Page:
How do we get from one point to another?

To get from one location to another, we have to step towards a destination. This is often done through a process of interpolation.

**Easing **

//Casey Reas Ben Fry //Processing:a programming handbook for visual designers and artists //Ex. 20.25 //position of our easing ball float x = 0; float easing = 0.02; void setup(){ size(500,100); } void draw(){ background(0); //set targetX to mouseX; float targetX = mouseX; //get distance from position to target float dx = targetX -x; //if distance is larger than 1 pixel if(abs(dx)>1.0){ //make x larger by the distance x easing value x+= dx*easing; } ellipse(mouseX,30,40,40); ellipse(x,70,40,40); } |

**EASING 2**

//Casey Reas Ben Fry //Processing:a programming handbook for visual designers and artists //Ex. 22.06 float x = 20.0; // Initial x-coordinate float y = 10.0; // Initial y-coordinate float targetX = 70.0; // Destination x-coordinate float targetY = 80.0; // Destination y-coordinate float easing = 0.05; // Size of each step along the path void setup() { size(200, 200); noStroke(); smooth(); } void draw() { fill(0, 12); rect(0, 0, width, height); float d = dist(x, y, targetX, targetY); if (d > 1.0) { //if the distance is greater than one (we are not there yet) //step towards the target by adding the distance between x and the target multiplied by the easing. x += (targetX - x) * easing; y += (targetY - y) * easing; } fill(255); ellipse(x, y, 20, 20); } void mousePressed(){ targetX=mouseX; targetY=mouseY; } |

There are numerous types of easing curves that give us different types of motions. You can see examples of some here:

http://easings.net/

**ORGANIC MOTION **

Note in this example the line is defined by constant values and the actual coordinate system is being translated

around to draw it in different spots. This is a good example of how translate and rotate, move the coordinate system. In essence, it is the same thing as the relative position between the line and the coordinate system stay the same.

//Casey Reas Ben Fry //Processing:a programming handbook for visual designers and artists //Ex. 22.15 float x = 0.0; // X-coordinate float y = 50.0; // Y-coordinate float angle = 0.0; // Direction of motion float speed = 0.5; // Speed of motion void setup() { size(200, 200); background(0); stroke(255, 130); randomSeed(121); // Force the same random values } void draw() { angle += random(-0.3, 0.3); x += cos(angle) * speed; // Update x-coordinate y += sin(angle) * speed; // Update y-coordinate translate(x, y); rotate(angle); line(0, -10, 0, 10); } |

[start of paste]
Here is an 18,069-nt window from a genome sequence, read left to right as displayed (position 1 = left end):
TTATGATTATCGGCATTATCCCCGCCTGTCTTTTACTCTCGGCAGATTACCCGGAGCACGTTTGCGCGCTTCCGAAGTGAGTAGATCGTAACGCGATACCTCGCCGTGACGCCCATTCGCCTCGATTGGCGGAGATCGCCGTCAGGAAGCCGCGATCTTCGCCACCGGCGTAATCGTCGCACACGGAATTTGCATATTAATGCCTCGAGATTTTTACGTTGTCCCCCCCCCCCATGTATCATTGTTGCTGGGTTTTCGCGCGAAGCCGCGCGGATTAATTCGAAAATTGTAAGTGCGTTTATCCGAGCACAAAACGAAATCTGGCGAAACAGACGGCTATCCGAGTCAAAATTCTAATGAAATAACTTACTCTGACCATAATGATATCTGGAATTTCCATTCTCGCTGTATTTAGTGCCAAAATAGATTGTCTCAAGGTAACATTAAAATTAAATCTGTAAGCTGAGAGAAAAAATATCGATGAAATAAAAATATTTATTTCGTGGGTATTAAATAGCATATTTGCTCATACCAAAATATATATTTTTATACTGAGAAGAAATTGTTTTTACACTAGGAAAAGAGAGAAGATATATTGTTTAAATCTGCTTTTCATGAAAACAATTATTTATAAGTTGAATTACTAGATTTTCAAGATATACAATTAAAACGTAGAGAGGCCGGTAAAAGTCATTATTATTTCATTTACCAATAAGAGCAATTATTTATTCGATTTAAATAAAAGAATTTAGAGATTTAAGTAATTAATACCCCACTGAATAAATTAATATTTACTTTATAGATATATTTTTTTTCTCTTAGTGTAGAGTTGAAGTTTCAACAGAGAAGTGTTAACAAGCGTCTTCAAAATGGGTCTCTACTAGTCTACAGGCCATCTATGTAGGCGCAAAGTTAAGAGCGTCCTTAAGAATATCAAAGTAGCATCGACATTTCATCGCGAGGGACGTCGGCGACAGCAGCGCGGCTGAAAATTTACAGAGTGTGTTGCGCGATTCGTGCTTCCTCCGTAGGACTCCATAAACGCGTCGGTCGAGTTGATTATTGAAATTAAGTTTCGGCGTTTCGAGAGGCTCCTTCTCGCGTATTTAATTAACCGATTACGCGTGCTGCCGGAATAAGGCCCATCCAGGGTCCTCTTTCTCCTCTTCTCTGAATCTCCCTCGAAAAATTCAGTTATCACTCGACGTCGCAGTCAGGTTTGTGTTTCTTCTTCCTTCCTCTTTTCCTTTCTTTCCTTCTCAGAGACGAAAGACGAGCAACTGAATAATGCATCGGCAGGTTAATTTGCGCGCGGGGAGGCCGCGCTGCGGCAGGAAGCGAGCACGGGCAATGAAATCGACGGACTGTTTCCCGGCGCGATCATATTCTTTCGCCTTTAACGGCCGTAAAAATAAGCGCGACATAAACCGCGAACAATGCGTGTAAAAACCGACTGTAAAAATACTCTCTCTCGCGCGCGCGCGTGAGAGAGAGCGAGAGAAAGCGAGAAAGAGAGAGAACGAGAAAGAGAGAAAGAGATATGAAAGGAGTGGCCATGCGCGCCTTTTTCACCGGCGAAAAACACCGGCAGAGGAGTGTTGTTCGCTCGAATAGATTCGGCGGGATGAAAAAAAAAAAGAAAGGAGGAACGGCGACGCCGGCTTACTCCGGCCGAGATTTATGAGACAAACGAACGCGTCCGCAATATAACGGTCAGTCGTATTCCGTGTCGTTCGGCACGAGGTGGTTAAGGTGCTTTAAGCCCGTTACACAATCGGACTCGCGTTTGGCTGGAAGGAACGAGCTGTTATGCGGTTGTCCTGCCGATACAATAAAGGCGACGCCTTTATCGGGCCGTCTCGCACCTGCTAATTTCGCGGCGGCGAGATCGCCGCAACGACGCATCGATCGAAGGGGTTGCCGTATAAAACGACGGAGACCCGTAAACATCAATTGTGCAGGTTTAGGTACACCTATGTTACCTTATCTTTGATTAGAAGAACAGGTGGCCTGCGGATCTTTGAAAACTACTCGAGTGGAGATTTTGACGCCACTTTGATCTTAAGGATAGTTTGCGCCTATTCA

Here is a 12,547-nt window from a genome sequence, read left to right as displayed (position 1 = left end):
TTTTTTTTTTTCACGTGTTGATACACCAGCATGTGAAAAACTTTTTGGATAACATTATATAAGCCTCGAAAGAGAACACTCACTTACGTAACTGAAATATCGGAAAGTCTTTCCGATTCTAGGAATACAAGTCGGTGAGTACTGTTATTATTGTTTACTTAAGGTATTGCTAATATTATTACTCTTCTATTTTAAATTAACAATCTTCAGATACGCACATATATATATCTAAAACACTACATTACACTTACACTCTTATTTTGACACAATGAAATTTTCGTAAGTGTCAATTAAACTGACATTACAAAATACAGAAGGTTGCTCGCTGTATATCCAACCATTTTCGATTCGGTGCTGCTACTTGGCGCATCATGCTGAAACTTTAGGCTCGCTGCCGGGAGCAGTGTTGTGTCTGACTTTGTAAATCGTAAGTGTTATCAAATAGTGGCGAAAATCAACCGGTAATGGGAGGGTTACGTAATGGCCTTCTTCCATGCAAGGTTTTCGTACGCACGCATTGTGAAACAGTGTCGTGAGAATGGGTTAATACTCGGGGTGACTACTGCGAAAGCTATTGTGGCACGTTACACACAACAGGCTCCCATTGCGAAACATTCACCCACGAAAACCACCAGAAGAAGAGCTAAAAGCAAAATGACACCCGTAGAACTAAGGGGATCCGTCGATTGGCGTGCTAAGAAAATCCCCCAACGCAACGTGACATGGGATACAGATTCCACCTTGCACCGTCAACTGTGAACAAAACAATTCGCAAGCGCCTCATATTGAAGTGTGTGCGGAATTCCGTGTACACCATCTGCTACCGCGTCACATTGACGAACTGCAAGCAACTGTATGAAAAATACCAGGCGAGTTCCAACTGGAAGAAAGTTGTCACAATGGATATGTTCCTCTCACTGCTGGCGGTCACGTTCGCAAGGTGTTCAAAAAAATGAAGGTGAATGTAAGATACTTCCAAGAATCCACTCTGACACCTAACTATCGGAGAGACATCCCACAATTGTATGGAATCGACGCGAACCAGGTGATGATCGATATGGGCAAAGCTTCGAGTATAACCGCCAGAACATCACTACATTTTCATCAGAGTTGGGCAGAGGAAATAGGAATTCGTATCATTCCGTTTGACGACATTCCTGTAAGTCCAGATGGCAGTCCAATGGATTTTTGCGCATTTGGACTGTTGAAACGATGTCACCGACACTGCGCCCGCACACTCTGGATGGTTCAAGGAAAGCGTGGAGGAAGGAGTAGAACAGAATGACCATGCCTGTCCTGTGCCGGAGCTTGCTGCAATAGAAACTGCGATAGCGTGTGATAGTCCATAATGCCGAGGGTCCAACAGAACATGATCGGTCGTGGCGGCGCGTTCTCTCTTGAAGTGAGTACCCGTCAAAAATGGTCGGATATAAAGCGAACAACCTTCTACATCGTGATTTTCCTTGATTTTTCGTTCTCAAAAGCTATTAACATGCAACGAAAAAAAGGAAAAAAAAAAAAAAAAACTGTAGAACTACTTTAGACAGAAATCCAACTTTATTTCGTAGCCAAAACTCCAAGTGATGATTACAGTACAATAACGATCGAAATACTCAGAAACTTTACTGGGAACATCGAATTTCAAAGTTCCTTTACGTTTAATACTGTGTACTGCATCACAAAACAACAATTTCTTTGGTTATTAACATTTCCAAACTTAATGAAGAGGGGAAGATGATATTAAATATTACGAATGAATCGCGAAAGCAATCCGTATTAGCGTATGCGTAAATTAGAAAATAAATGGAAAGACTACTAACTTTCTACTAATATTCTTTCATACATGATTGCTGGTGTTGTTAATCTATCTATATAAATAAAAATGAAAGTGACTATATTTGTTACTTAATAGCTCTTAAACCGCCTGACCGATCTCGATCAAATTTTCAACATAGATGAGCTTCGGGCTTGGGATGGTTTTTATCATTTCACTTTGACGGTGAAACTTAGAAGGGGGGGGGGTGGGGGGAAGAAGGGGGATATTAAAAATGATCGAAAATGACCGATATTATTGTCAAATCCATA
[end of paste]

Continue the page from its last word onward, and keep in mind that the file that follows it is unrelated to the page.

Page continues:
Exercise:

Can you write some conditionals for x and y so that the lines are not able to exit the screen? (hint: it’s the same as doing it for an example where the x and y are the location of a shape.)

**TRIGONOMETRIC MOTION **

This animation above shows the relationship between the x and y coordinates on a unit circle, and sin and cos functions. We can use values from sin and cos (which always produce numbers between -1 and 1) to give shapes motion.

//Casey Reas Ben Fry //Processing:a programming handbook for visual designers and artists //Ex. 22.10 float angle = 0.0; // Current angle float speed = 0.1; // Speed of motion float radius = 40.0; // Range of motion void setup() { size(100, 100); noStroke(); smooth(); } void draw() { fill(0, 12); rect(0, 0, width, height); fill(255); angle += speed; float sinval = sin(angle); //sinval varies between -1 and 1 float yoffset = sinval * radius; ellipse(50, 50 + yoffset, 80, 80); } |